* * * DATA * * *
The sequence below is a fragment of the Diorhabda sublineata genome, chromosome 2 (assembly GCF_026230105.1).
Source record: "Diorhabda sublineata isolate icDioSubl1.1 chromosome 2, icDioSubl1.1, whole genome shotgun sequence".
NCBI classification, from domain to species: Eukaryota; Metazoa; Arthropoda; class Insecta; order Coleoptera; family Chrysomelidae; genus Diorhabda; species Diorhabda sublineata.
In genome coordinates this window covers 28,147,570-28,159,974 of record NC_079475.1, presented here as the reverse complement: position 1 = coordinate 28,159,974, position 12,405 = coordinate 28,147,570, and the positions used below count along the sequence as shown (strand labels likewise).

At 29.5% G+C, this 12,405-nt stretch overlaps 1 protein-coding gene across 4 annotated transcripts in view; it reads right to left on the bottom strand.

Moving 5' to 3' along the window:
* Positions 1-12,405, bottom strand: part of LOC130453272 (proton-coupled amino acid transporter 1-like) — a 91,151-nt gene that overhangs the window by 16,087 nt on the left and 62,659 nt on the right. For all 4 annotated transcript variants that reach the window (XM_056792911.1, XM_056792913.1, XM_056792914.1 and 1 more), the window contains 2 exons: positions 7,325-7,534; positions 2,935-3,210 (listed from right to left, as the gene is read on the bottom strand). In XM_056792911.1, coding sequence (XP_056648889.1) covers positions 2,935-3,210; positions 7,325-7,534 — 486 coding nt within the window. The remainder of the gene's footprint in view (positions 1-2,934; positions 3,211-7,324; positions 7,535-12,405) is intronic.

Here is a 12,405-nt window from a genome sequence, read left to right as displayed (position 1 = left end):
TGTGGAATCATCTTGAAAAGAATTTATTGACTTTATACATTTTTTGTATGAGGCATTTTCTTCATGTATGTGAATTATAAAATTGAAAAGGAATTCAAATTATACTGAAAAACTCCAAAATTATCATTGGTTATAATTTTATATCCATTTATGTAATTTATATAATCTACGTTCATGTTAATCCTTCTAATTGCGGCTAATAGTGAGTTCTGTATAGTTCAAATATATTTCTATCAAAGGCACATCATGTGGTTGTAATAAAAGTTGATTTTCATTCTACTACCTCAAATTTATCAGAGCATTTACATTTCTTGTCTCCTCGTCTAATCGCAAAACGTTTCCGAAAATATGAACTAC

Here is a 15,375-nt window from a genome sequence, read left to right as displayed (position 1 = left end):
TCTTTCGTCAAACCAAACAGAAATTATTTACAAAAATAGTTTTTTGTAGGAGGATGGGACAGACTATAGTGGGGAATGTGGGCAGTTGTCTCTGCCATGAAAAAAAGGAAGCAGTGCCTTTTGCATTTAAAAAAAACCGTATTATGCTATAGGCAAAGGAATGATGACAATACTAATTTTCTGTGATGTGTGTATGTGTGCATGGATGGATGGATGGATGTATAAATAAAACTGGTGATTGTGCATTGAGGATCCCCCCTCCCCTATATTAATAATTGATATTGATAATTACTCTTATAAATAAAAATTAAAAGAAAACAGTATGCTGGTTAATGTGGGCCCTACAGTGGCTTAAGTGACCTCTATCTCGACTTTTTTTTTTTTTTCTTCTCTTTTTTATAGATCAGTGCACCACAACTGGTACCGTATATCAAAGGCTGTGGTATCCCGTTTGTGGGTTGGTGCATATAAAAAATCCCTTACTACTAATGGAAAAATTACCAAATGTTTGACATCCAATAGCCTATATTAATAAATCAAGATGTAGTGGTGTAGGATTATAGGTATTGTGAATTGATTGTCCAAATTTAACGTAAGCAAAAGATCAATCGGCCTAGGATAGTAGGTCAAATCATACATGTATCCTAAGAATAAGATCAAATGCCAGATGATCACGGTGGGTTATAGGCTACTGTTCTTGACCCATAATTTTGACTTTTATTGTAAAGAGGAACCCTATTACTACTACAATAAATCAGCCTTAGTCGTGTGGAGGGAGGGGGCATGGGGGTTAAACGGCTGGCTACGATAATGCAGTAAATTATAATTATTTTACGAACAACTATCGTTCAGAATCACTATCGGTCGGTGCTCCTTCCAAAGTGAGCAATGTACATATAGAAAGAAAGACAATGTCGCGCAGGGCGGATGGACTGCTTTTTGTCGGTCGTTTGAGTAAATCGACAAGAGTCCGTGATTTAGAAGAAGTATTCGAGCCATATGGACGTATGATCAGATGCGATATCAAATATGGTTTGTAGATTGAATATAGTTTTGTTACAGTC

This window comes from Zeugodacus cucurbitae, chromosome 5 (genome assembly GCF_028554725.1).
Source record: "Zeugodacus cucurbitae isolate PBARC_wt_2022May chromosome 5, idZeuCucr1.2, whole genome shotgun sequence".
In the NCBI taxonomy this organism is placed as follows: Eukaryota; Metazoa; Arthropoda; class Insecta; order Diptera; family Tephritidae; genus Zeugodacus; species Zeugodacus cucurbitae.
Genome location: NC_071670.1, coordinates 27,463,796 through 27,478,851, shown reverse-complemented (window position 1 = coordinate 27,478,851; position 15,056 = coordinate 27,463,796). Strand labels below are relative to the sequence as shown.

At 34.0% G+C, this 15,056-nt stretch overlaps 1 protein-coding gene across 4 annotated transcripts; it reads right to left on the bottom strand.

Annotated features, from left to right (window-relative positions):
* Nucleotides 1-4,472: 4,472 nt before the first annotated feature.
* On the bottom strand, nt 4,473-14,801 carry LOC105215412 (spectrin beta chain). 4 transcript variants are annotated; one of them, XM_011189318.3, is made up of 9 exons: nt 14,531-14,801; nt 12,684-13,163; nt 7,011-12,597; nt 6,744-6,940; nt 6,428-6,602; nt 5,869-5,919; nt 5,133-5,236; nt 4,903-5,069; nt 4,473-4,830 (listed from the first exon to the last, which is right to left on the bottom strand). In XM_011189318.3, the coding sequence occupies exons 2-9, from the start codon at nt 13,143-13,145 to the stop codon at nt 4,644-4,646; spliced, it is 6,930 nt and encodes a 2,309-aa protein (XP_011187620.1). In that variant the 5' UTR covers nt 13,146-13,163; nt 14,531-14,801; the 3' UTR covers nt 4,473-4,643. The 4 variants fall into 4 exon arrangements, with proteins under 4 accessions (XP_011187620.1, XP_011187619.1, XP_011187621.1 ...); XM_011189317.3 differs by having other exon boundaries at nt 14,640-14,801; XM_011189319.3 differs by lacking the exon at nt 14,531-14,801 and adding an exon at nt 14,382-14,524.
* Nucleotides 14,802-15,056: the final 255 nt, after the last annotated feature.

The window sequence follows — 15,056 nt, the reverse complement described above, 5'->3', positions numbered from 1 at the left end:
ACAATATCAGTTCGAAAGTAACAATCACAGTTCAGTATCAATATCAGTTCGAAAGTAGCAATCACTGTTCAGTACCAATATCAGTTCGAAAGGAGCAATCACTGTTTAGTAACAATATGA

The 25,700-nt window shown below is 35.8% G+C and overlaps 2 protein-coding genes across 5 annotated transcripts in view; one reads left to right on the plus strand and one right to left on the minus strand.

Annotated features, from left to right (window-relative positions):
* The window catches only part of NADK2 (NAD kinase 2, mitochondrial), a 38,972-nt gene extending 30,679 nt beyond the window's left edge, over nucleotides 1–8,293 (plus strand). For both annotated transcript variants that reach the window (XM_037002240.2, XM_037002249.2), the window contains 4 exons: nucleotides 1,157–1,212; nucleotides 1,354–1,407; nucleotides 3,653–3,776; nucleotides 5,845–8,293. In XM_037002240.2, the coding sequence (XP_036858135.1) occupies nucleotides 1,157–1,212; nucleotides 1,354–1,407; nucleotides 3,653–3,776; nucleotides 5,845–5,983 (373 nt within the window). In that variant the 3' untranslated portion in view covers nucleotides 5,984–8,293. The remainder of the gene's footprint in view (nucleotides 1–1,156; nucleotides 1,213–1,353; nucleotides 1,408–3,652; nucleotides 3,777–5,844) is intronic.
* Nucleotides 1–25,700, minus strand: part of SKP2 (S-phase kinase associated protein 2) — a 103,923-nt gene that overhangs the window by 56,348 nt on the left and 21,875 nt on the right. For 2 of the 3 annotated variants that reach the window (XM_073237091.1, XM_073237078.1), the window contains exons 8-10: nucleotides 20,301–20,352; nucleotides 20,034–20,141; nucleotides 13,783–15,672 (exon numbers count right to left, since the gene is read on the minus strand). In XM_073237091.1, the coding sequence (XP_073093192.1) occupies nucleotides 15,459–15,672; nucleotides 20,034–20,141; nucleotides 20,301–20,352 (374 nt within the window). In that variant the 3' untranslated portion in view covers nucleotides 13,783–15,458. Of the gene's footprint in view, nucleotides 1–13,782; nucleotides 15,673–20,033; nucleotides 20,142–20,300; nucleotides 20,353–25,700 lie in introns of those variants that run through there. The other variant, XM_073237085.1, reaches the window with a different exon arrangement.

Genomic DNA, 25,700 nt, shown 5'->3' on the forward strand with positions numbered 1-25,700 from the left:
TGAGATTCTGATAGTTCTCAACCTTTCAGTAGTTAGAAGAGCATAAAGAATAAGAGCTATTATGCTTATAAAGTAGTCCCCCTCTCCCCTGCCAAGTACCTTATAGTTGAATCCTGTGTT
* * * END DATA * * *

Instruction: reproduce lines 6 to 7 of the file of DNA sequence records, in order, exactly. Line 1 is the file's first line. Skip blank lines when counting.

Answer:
Moving 5' to 3' along the window:
* Positions 1-12,405, bottom strand: part of LOC130453272 (proton-coupled amino acid transporter 1-like) — a 91,151-nt gene that overhangs the window by 16,087 nt on the left and 62,659 nt on the right. For all 4 annotated transcript variants that reach the window (XM_056792911.1, XM_056792913.1, XM_056792914.1 and 1 more), the window contains 2 exons: positions 7,325-7,534; positions 2,935-3,210 (listed from right to left, as the gene is read on the bottom strand). In XM_056792911.1, coding sequence (XP_056648889.1) covers positions 2,935-3,210; positions 7,325-7,534 — 486 coding nt within the window. The remainder of the gene's footprint in view (positions 1-2,934; positions 3,211-7,324; positions 7,535-12,405) is intronic.